Robust changes are needed to restructure and reform a U.S. criminal justice system that incarcerates more of its citizens than any other country in the world, holding about 2.3 million people in prisons, jails, and other correctional facilities. If not for the rapid increase in mass incarceration since 1980, poverty rates would have dropped by 20 percent by 2009. The impact on communities of color is particularly staggering: Black and Latino men are, respectively, 6 times and 2.5 times more likely to be incarcerated than white men; and Black and Latina women are, respectively, 1.7 times and 1.3 times more likely to be incarcerated than white women. Likewise, Native Americans are incarcerated at more than twice the rate of white Americans.

Mass incarceration is a key cause and consequence of poverty. When a person is incarcerated, their family must find a way to make ends meet without a necessary source of income. Additionally, even a minor criminal record or an arrest without a conviction can prevent an individual from getting a job, housing, or certain benefits, contributing to cycles of multigenerational poverty. Currently, there are more than 44,000 legal sanctions that create barriers to housing for people with criminal records. Moreover, various restrictions prohibit justice-involved individuals’ access to SNAP and Temporary Assistance for Needy Families (TANF) benefits if they have prior felony drug convictions, unless additional requirements are fulfilled. This can include being required to wait for months after completion of a sentence to be considered eligible or to participate in mandatory periodic drug testing, both of which are unnecessary obstacles that hinder successful reentry.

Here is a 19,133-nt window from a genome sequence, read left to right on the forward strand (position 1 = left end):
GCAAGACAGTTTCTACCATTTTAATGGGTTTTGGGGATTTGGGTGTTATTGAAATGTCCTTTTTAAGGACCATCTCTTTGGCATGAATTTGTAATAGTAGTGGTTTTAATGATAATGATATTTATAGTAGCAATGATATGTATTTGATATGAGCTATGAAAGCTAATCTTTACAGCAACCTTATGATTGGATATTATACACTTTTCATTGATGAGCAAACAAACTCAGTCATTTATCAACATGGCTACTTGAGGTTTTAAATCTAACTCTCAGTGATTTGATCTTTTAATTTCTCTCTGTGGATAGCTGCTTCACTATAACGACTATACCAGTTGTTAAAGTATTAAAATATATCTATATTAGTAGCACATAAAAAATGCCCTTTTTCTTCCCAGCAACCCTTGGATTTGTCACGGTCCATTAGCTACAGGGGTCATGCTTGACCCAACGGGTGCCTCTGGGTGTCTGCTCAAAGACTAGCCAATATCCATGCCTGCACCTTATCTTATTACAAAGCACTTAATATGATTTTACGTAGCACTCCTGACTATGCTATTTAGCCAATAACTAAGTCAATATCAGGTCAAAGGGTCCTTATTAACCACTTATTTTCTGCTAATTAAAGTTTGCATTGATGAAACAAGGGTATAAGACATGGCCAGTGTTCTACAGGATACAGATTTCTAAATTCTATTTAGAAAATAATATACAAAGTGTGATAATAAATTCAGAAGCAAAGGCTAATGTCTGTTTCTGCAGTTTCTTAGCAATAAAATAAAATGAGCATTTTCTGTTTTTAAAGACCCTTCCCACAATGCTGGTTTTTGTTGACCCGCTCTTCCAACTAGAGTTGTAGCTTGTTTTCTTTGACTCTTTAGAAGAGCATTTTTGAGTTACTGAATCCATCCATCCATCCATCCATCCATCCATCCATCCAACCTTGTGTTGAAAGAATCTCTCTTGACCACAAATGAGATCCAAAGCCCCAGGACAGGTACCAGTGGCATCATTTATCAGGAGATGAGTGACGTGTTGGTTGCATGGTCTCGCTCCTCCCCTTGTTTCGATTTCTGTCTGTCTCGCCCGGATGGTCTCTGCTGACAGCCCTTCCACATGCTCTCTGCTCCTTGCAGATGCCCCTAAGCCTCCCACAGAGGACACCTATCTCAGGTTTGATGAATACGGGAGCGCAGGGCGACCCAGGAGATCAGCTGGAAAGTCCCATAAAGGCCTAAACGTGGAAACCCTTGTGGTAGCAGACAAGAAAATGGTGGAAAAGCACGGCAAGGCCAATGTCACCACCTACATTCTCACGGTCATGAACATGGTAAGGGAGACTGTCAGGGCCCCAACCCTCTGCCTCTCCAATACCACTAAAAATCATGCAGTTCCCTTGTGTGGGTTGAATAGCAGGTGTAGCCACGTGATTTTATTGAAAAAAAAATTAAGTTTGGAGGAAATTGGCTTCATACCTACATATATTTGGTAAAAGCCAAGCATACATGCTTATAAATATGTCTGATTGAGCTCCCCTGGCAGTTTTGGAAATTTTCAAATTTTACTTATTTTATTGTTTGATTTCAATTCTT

Sentencing reform is essential to addressing mass incarceration. Policymakers should also implement clean slate laws, which help expand access to automated criminal record clearing, and explore alternatives to incarceration, such as diversion programs for individuals with mental health and substance abuse challenges. Additionally, it is critical to review the role of policing in public safety, health, and well-being. There has been a recent move across the nation to divert away from police certain health, public safety, and community care emergency responses and funds—such as responding to people experiencing a mental health crisis—that better fit agencies and social workers. Barriers to employment, housing, education, and public assistance must also be removed. A decades-old criminal record should not consign an individual to a life of poverty.

11. Invest in affordable, accessible housing

One in 4 renter households in the United States is extremely low income, and half of renters are moderately or severely cost-burdened, meaning that they pay more than a third to half of their income on rent and utilities.